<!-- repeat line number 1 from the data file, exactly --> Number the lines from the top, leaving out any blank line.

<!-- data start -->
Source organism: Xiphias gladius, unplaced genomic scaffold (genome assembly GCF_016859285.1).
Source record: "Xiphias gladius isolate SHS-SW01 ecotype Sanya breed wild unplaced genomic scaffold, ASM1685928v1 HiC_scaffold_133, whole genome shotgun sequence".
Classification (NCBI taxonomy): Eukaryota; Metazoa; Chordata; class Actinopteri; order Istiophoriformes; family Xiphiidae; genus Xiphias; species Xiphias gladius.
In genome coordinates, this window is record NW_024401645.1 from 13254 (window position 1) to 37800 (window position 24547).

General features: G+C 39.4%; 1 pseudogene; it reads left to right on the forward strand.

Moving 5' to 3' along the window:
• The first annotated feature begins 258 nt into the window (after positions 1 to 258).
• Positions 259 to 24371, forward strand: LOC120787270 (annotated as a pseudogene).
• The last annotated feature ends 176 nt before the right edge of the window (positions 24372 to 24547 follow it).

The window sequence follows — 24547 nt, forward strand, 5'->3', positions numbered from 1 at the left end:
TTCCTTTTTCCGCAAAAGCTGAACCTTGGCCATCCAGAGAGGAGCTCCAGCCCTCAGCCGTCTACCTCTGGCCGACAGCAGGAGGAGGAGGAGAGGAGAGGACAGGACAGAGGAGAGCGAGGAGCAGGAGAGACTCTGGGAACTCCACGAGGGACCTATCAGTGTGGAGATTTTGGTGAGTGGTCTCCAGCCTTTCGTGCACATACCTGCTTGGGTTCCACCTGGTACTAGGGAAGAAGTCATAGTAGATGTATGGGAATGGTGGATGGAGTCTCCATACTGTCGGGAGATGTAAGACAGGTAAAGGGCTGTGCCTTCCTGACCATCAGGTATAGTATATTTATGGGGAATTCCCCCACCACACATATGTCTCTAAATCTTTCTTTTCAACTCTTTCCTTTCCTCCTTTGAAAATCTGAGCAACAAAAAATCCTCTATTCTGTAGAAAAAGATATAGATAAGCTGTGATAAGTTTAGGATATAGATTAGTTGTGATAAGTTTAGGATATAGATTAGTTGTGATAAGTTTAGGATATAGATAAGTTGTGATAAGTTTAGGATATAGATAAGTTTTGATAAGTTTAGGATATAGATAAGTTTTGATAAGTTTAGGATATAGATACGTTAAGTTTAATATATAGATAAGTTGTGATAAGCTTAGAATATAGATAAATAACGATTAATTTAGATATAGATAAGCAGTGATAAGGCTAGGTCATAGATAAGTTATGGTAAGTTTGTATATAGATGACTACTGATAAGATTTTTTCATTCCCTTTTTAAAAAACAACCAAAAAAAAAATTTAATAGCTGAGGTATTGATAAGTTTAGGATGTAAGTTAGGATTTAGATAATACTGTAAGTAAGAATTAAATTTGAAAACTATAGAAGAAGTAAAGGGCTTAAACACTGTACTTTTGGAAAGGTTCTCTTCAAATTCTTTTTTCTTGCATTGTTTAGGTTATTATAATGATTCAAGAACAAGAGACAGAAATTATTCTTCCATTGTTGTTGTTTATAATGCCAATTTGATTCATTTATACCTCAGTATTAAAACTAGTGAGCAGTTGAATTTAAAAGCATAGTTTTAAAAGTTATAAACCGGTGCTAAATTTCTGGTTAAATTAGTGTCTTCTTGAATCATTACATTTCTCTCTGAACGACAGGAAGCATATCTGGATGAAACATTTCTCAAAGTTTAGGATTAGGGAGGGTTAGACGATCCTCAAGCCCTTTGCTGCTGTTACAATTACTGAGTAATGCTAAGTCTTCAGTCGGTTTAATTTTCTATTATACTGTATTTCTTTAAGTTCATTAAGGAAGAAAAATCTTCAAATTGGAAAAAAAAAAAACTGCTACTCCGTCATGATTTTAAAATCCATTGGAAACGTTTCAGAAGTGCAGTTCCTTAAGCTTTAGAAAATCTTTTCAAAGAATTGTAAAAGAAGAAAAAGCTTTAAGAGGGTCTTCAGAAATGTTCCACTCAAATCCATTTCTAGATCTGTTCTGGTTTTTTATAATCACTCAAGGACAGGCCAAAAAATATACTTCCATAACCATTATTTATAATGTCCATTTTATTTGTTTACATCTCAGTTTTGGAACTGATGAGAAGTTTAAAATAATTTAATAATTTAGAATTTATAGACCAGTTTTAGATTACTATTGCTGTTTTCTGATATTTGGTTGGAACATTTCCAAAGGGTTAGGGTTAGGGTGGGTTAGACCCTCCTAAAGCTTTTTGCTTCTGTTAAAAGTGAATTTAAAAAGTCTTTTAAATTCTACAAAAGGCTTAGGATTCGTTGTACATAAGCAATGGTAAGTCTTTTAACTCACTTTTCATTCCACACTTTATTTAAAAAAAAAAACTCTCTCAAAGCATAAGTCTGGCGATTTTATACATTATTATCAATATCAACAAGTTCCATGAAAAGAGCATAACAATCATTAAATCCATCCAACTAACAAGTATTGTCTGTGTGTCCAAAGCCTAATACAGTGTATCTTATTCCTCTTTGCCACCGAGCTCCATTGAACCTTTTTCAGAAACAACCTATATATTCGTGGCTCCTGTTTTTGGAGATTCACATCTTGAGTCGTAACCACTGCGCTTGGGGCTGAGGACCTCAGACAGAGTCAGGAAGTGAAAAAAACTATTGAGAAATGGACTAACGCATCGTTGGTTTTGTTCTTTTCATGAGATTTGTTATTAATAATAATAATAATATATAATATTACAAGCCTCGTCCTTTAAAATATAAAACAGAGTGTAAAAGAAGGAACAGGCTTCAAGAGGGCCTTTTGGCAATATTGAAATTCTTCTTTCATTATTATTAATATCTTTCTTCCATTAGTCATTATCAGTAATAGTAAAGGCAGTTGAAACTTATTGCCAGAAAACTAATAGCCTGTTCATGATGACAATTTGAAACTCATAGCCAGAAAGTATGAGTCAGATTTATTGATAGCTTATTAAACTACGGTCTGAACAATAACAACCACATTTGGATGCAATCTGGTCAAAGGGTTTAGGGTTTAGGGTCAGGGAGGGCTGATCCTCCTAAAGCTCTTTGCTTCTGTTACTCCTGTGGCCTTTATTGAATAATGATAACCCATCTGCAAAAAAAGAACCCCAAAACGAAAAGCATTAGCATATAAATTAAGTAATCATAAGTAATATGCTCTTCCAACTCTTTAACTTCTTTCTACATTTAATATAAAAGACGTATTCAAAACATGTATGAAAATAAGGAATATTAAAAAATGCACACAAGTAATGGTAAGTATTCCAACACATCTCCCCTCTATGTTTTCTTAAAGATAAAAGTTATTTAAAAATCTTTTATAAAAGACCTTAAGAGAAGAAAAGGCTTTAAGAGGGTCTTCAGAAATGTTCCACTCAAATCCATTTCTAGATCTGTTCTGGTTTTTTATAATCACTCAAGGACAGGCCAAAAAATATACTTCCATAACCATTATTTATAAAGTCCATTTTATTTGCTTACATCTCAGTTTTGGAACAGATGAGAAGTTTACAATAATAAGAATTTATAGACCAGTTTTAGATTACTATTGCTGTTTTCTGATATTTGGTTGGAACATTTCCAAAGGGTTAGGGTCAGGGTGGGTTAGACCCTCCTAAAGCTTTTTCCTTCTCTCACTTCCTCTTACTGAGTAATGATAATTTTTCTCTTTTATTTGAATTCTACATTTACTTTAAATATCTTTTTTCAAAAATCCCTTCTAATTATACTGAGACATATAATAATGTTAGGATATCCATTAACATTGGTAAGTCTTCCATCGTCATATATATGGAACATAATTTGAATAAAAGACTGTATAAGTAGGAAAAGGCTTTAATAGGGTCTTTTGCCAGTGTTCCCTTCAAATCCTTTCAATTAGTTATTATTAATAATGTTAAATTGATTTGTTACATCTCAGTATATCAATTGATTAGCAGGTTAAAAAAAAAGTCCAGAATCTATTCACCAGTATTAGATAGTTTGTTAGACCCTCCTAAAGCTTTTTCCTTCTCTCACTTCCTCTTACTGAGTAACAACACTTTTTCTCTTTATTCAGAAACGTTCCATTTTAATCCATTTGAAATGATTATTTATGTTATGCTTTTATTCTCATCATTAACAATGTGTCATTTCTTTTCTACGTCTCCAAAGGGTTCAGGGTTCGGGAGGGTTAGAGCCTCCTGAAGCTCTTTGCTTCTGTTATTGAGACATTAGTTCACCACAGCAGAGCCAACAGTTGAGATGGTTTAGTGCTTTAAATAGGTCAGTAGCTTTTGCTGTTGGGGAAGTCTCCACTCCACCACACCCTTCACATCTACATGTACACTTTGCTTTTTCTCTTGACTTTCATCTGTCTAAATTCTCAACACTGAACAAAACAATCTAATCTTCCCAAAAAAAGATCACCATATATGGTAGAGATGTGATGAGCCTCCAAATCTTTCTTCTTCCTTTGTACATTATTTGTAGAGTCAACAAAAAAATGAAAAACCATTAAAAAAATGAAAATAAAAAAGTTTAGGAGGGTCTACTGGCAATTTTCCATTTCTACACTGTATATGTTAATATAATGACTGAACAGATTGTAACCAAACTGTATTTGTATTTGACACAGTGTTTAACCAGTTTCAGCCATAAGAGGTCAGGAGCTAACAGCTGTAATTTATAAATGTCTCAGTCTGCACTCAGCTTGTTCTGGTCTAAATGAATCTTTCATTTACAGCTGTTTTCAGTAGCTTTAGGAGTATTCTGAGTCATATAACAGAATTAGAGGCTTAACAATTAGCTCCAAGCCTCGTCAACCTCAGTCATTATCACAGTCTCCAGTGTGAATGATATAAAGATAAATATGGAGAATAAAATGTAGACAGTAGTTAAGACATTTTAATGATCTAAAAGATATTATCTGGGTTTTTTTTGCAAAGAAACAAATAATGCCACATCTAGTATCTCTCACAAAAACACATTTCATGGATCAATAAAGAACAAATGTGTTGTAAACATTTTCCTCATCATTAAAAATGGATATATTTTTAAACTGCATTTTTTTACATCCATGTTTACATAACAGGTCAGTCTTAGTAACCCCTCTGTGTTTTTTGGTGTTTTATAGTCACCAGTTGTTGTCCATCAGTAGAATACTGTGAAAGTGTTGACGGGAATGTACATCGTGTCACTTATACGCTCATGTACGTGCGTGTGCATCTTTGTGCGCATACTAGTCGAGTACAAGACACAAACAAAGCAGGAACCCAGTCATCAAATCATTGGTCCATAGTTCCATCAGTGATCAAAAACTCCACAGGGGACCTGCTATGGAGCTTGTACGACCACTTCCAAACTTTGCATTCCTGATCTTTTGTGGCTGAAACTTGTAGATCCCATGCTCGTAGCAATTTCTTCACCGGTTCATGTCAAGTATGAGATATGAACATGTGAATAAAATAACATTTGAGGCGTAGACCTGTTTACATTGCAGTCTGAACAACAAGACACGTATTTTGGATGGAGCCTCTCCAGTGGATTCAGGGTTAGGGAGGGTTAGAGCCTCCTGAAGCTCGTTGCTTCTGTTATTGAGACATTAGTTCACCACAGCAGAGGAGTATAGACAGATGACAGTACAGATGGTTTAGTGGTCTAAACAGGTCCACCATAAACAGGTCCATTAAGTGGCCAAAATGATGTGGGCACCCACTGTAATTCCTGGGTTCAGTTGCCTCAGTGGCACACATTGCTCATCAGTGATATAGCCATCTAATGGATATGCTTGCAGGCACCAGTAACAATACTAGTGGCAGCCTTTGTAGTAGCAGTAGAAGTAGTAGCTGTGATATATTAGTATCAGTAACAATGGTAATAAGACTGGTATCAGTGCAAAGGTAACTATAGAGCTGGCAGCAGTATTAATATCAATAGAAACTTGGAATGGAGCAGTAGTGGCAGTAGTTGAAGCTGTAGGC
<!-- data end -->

Source organism: Xiphias gladius, unplaced genomic scaffold (genome assembly GCF_016859285.1).